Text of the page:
• Have another pair of eyes read your documents. Sometimes we become blind to spelling, punctuation, or grammatical errors. Another pair of eyes ensures professionalism.

  • Always read your correspondence aloud. What sounds good usually reads that way. Check for smoothness of your writing by reading it out loud.

  • When you need to send a long document write a one page cover letter that summarizes the information in the lengthy document in addition to sending all the information.

  • Now that you’ve made the effort to do it right, make sure your letters are opened! Always type your return address directly on the envelope. Do not use labels.

  • Hand address letters whenever possible. They will be seen as personal rather then commercial.

  • Use large colorful commemorative stamps. It makes them look more interesting.

  • Personalize your correspondence. Incorporate the reader’s name in your text for added attention.

  • Stress the benefit to the person and answer the question “What’s in it for them?” Use phrases such as “you will benefit by” or “you will receive…”

  • Try to eliminate the word “I” from your letters. The letters should be about them, their benefit, not referencing you.

  • Indent your paragraphs. They are easier to read that way. And skip a line between paragraphs.

  • Use a ragged right margin. A justified right margin makes your letters look like they were mass produced.  Use a type face of at least 12 points in size, this improves readability.

  • Keep your letters short and concise and no more then one page in length if possible. Short and sweet is more likely to be read then lengthy.

  • At the end of the letter indicate that you will be doing something that initiates further action such as…Example: “I’ll be calling you within a few days to get your thoughts on this.”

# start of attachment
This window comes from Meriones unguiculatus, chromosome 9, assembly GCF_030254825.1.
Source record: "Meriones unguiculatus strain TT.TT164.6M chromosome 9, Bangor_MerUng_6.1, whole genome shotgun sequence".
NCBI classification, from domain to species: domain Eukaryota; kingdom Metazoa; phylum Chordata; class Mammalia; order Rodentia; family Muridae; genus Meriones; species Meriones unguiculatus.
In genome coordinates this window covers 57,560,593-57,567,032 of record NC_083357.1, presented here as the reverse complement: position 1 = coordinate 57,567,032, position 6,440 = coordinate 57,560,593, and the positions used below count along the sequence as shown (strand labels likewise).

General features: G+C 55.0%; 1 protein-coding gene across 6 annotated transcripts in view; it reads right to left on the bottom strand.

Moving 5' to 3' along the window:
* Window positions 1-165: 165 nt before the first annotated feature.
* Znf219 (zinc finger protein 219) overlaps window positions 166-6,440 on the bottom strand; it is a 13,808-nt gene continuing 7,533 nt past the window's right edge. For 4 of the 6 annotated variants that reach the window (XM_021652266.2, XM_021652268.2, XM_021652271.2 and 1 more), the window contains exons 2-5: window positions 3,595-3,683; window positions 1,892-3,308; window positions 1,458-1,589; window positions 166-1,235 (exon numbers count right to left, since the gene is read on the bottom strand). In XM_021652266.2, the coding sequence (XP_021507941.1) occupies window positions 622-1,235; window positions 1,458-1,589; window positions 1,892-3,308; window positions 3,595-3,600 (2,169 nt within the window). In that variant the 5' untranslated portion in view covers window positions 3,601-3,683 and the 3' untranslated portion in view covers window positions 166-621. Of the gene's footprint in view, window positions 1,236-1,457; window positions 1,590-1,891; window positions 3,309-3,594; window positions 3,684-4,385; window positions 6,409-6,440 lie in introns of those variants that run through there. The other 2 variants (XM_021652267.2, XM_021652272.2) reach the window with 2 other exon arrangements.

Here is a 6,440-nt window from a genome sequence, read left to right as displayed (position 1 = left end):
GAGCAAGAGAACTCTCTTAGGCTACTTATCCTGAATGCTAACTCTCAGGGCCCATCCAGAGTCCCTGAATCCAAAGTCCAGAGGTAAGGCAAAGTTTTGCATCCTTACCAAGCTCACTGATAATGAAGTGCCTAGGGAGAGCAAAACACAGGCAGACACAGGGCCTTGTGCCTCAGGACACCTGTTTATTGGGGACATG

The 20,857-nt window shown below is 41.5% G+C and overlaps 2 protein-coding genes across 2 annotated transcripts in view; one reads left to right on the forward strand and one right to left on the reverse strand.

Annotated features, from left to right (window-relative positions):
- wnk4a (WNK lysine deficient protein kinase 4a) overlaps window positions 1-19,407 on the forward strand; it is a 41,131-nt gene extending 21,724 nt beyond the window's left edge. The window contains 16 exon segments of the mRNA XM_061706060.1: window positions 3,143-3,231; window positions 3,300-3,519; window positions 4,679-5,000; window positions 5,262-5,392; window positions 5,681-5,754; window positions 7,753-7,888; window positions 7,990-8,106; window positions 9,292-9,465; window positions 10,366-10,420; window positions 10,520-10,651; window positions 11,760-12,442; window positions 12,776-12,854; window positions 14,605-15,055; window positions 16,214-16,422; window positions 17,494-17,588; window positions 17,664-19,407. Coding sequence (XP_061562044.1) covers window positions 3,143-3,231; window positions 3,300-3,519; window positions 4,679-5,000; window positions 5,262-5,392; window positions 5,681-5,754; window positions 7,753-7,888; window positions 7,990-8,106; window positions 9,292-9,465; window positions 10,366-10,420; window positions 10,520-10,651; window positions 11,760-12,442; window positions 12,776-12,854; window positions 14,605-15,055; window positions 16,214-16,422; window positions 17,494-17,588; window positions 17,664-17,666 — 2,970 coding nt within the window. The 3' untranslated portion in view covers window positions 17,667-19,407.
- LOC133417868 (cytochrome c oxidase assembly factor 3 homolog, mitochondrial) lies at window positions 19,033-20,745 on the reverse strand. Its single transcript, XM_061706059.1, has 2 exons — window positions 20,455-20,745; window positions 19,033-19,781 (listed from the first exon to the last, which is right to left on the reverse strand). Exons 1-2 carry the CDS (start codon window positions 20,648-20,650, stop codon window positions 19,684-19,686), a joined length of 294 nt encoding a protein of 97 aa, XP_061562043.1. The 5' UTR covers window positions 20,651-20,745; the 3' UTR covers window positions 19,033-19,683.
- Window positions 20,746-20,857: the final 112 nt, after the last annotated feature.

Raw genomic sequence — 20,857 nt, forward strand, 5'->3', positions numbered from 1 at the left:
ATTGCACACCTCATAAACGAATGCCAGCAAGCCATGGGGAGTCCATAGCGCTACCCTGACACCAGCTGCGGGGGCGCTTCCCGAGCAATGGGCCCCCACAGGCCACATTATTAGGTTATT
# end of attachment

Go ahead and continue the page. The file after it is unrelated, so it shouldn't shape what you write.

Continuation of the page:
• Always hand sign your letters.

  • Remember these three magic phrases: “Thank you”, “Congratulations” and “Thinking of you”. You letter is an extension of you. Convey a message that is genuine.

Here’s wishing you success in communication.

Lynn Giuliani


Call Lynn at 360 319-6776 or email her at lynn@progressionsinc.net

She will gladly help you with your sales success through individual sales coaching, classroom training or custom designed programs.


* Featured Book of the Month*


*Featured Book *

Lovemarks: The Future Beyond Brands
by Kevin Roberts (Author)

Praise for the Book

From Publishers Weekly
Roberts, the New York-based CEO Worldwide of Saatchi & Saatchi, believes that his Love brand will change businesses, and this boldly designed volume showcases his argument that through Love, business will connect more deeply with consumers. "I was born an optimist," Roberts begins. "I always looked for opportunities where others faced up to threats or weaknesses. I believed if you were going through hell the only option was to keep going!" And that sentiment runs throughout his book, which weaves his personal history with his brand-making philosophy. While the layout is eye-catching, the text often reads like advertisement pull-outs: e.g. "the power of the edge is one of today’s most compelling ideas" and "to be out front can be lonely and uncomfortable, but remember, the lead husky gets the best view." In the end, it’s ad-folk who will glean most from this volume.
Copyright © Reed Business Information, a division of Reed Elsevier Inc. All rights reserved.

Get it on Amazon.com


Proof all your written work looking at it from your recipient's point of view. Leave a positive lasting impression.



Copyright Progressions Inc., 2008

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Reach Lynn at:

Progressions Inc.
P.O. Box 28172
Bellingham WA 98228-0172